I'm not talking about a night full of drinking, but a much more tame evening focused on fiber.It's amazing how much our entertainment focus changes as we age! To play along at home, you'll need an empty bobbin, leftover yarn, and a pair of scissors. If you have a glass of wine or a beer sitting around, grab that too. It makes a nice addition to the project. I may be older, but I still do enjoy a nice drink now and again. So on to the fiber and spinning.
One of the first things I do when I sit down to spin is check the leader thread on my bobbin. To get started spinning using a spinning wheel, your bobbin needs to have a leader thread attached so you have a way to get the fiber to begin spinning up onto the bobbin. I have even seen leaders used on spindles; although I learned to use a spindle without a leader. If you are using a spindle and having problems getting started, try adding a leader. You don't have that option with a wheel, you need a leader thread.
My leader threads are usually made out of leftover sock yarn. If you don't have sock yarn, you could use any leftover yarn you have on hand. Although I find that I really like the weight of the sock yarn for a leader thread because it doesn't get in the way or take up much room on my bobbin especially when I'm spinning a fine thin singles. Another plus with the sock yarn is the amount of twist and overall strength of the yarn. The yarn leader does get it's fair share of abuse being wound and unwound around the bobbin. I've found my leaders made from sock yarn last the longest.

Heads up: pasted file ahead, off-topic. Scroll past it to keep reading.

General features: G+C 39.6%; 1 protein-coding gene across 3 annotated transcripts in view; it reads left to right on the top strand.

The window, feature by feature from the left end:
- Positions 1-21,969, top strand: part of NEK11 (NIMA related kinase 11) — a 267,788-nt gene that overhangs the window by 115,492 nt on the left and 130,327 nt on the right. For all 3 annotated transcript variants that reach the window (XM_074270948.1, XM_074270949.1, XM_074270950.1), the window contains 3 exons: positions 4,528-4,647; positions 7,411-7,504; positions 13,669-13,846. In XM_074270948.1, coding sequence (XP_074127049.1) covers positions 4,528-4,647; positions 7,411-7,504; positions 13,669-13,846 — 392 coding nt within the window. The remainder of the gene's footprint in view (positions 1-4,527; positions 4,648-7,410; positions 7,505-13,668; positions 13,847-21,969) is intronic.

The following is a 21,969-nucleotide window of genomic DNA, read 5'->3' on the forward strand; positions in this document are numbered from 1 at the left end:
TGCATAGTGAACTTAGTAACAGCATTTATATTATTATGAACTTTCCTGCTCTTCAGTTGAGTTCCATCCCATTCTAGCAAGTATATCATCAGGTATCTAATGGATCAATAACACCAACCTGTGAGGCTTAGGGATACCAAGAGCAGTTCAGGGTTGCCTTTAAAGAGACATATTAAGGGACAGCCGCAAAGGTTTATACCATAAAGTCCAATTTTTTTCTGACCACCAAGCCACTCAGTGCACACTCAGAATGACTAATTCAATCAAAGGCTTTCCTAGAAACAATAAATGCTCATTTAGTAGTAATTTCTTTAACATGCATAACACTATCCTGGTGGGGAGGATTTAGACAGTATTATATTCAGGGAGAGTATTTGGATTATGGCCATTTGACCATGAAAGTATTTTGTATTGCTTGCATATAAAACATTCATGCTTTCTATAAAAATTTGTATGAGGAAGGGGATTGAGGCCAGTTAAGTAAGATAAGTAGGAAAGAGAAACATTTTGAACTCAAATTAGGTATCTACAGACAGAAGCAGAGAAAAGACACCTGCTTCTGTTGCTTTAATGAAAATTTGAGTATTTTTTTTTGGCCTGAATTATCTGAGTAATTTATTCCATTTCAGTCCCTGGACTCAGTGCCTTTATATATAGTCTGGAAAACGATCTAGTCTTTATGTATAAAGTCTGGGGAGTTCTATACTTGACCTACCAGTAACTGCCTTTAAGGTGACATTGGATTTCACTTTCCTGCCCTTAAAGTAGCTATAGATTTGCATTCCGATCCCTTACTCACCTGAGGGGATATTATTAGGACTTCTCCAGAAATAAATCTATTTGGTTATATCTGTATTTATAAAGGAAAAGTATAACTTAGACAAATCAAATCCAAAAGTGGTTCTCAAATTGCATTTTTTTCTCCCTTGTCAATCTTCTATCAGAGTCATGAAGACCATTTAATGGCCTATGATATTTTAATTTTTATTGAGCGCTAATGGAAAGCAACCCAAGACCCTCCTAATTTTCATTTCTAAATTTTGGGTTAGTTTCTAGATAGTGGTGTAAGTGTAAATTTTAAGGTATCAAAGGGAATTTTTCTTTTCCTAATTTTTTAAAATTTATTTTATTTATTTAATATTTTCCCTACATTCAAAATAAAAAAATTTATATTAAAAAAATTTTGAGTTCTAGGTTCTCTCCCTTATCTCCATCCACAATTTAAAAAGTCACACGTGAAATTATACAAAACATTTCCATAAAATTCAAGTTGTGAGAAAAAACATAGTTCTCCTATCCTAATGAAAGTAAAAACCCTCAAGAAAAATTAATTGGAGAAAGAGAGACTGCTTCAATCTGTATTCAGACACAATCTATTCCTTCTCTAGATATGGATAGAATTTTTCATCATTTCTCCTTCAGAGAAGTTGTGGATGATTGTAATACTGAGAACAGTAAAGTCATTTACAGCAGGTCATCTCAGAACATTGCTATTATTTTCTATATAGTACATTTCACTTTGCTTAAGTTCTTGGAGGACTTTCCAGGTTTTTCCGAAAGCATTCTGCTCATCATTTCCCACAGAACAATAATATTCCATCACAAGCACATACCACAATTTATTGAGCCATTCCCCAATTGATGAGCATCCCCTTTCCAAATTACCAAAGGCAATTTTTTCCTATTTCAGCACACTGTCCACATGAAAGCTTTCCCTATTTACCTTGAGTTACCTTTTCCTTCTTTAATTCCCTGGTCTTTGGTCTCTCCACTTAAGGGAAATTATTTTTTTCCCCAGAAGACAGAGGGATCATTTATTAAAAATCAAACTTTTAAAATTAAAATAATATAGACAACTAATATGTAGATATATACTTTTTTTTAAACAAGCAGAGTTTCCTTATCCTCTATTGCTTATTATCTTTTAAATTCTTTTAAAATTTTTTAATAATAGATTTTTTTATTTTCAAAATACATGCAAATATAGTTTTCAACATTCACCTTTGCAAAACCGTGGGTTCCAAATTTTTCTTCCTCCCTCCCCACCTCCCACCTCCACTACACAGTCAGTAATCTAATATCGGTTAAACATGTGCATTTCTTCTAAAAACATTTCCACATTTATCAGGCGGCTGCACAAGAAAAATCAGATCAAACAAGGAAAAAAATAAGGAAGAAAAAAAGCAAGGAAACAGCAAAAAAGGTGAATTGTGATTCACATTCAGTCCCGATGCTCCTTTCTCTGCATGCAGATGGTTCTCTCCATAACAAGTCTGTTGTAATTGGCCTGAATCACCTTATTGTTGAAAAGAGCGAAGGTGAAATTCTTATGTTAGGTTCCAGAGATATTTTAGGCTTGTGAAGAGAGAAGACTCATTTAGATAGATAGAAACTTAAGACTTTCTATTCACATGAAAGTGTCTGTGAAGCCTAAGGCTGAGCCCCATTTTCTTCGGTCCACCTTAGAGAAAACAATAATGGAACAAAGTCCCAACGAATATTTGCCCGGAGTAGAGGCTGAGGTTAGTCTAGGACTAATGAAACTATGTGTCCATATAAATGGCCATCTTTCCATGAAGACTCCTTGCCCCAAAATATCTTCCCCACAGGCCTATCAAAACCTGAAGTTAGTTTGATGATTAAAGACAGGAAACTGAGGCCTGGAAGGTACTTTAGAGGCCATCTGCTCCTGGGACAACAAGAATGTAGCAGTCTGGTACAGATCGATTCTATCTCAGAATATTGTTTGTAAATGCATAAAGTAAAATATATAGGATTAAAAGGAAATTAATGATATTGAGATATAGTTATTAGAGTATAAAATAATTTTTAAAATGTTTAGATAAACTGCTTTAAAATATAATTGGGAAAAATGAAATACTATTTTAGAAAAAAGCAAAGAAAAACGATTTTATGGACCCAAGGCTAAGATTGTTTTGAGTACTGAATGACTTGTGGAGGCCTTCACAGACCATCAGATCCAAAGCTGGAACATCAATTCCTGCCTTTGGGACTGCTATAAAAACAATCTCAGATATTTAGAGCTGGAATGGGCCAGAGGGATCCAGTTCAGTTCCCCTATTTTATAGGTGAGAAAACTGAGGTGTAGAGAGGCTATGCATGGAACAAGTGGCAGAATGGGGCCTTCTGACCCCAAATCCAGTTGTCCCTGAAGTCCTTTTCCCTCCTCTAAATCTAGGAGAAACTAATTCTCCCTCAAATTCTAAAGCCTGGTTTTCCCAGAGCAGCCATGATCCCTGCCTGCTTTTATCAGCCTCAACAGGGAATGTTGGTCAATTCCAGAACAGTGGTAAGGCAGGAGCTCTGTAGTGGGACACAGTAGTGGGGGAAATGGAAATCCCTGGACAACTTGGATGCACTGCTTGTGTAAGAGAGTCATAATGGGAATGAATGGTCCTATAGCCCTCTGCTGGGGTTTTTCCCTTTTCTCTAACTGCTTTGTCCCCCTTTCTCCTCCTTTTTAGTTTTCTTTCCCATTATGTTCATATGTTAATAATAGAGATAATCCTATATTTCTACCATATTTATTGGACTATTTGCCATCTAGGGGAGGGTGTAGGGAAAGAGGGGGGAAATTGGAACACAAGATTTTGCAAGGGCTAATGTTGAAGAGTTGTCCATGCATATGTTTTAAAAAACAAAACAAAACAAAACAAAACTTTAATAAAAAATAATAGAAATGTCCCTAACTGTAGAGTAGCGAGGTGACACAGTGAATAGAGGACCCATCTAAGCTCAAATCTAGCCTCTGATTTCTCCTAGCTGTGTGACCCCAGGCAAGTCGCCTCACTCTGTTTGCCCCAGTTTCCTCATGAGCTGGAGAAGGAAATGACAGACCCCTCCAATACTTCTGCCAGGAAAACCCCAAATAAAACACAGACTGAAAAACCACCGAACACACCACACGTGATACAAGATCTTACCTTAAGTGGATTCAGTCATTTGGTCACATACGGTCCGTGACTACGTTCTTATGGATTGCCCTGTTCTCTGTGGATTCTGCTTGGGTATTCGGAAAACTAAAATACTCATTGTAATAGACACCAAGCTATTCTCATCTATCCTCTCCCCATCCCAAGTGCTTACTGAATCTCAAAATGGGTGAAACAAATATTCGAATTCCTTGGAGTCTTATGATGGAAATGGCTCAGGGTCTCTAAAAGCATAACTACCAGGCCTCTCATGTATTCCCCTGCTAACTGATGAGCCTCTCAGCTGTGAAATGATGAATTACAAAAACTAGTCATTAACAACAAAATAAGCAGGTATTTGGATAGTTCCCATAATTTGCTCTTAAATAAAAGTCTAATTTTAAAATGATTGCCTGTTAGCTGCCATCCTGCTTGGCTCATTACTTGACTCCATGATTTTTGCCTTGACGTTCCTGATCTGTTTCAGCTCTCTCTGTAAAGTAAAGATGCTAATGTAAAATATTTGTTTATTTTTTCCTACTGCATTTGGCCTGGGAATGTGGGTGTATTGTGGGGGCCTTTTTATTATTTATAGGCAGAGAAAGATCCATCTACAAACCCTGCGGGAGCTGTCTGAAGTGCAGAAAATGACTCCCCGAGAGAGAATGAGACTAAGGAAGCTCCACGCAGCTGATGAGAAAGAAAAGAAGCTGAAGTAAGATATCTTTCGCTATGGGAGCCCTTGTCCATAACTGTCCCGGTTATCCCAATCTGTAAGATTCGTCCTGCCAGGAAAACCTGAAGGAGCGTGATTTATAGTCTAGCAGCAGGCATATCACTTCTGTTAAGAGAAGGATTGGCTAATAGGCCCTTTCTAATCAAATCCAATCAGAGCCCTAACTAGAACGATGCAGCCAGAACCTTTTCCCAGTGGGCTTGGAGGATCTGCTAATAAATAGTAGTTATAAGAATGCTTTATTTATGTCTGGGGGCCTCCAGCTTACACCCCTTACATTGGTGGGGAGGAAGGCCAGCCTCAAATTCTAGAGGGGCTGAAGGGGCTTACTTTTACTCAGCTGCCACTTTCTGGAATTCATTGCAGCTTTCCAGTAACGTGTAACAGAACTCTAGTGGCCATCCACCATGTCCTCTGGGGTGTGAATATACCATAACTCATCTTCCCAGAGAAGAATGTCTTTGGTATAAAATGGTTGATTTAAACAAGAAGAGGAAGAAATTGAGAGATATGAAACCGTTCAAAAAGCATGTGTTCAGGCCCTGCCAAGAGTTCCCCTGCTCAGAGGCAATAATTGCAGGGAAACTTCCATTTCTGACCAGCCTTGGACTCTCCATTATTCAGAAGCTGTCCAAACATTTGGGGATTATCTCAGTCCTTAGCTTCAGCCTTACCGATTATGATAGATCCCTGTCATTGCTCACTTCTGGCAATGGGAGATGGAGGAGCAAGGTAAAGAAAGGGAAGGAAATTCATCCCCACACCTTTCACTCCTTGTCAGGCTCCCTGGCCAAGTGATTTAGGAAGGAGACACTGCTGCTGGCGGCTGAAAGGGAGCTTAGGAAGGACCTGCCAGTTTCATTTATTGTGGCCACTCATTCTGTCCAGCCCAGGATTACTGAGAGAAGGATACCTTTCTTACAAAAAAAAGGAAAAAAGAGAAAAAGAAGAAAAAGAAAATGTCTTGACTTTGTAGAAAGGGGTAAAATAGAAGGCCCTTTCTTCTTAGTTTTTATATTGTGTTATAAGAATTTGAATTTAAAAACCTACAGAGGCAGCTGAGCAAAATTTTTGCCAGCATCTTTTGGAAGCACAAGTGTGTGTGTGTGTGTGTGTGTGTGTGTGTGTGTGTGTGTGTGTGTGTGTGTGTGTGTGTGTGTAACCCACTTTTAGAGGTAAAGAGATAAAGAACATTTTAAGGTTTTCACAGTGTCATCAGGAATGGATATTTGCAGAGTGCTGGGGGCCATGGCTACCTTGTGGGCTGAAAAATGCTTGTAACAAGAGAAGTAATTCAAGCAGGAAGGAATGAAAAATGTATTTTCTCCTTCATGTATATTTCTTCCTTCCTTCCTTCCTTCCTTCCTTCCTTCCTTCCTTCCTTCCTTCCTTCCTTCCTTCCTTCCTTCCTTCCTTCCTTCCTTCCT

I cut a long piece of yarn to start, the longer the better for me. I'm guessing that I probably start with 2-3 feet. Tie one end of the leader onto the bobbin and then thread it through your flyer hooks or sliders and the orifice.I then create a loop at the end of my leader and I'm ready to get the fiber out. Some people actually tie their leader to the spinning fiber, but i use the loop and thread a small thin stretch of fiber through the loop and back onto itself to start.
I hold the fiber in my hand and and begin treadling to build up twist in my looped piece of fiber so it stays connected to the leader and will take up onto the bobbin. This is one reason why I like a long leader. It gives me a little time to get the twist from the leader into the spinning fiber and get my hands moving for the drafting. the loop also allows the fiber to separate from the leader in a clean way when you are plying of winding a skein of singles from the bobbin. The leader and loop is then ready for the next spinning project. I use this lead and loop method for spinning and plying. Occasionally when I have a lot of twist in a single or ply I have to cut or break the leader from the new yarn.that is the other reason for a nice long leader.
This is pretty a fairly basic step in spinning and I'm not sure it will be of use to anyone, but it is a place to start. I'm hoping to document more more spinning techniques that I use so we can compare and contrast the methods we all use. I know I still have a lot to learn. Anyway, now that you are all set to start, give the wheel a spin.